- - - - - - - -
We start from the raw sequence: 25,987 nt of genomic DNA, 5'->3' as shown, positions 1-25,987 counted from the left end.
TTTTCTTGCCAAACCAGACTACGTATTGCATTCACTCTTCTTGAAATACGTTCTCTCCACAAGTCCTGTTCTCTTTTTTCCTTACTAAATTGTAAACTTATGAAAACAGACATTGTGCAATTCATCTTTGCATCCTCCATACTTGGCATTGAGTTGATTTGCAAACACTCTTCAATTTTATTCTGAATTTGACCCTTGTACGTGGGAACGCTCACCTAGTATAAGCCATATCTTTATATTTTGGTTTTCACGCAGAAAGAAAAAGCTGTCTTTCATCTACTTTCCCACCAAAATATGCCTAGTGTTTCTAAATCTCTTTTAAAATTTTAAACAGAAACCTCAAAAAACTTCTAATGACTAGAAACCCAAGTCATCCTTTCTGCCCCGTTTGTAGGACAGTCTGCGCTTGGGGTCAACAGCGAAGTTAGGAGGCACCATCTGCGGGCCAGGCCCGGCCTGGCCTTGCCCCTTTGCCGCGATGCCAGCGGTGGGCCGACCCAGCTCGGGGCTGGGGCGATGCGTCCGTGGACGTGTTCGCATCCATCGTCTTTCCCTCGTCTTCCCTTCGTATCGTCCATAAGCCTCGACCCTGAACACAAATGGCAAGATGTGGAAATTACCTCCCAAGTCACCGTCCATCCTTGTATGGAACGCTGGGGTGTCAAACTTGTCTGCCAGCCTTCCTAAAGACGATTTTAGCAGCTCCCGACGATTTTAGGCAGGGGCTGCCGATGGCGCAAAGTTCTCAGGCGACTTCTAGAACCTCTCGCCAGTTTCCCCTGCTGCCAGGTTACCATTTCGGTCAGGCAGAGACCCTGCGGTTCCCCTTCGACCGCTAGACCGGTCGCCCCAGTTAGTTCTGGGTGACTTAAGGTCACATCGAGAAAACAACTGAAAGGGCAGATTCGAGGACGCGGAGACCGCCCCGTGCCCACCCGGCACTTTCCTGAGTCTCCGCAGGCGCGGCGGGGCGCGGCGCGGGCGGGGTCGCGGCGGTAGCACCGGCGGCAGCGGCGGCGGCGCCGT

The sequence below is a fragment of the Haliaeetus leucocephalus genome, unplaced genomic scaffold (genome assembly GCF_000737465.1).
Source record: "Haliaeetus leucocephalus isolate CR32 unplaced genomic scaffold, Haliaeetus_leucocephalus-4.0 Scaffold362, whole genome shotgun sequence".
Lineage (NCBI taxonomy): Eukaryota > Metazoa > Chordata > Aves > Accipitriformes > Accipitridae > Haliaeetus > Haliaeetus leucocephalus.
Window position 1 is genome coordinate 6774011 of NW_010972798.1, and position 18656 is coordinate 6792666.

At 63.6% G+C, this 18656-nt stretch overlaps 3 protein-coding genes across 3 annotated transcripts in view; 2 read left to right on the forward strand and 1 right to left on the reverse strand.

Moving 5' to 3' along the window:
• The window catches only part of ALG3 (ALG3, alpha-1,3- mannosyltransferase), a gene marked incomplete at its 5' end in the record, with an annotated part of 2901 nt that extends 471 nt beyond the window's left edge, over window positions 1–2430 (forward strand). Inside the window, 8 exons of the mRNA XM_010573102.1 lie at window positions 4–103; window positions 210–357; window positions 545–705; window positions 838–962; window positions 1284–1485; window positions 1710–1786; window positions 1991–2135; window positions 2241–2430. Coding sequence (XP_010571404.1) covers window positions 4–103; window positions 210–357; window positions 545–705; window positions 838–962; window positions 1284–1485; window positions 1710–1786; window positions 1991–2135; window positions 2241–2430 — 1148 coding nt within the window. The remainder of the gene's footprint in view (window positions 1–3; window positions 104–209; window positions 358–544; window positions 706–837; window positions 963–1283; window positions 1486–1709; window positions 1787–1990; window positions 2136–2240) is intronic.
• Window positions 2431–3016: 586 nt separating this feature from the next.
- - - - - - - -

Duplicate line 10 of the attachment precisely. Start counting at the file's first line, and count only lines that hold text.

• Window positions 2431–3016: 586 nt separating this feature from the next.